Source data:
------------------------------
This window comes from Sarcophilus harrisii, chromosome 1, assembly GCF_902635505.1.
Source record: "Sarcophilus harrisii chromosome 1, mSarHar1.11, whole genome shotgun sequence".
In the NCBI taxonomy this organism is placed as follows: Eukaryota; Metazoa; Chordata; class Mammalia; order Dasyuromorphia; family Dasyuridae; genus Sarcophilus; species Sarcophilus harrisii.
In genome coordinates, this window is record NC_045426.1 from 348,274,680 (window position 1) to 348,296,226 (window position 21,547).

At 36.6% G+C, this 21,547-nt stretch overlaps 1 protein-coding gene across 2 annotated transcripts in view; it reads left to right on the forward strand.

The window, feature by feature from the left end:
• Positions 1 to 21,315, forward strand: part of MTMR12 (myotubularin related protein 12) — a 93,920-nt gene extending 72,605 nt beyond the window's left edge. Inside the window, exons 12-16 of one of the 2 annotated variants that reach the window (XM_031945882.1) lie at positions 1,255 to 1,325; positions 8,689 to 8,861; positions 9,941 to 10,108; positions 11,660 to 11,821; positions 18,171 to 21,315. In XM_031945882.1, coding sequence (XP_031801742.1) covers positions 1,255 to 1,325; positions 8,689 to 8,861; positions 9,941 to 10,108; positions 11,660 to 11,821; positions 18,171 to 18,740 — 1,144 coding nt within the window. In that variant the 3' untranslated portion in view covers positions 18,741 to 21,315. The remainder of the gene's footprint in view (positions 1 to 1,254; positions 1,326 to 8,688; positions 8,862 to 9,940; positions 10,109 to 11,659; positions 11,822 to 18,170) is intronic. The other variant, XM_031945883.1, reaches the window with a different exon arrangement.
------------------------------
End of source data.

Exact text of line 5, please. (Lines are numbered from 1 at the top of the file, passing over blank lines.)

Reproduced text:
At 36.6% G+C, this 21,547-nt stretch overlaps 1 protein-coding gene across 2 annotated transcripts in view; it reads left to right on the forward strand.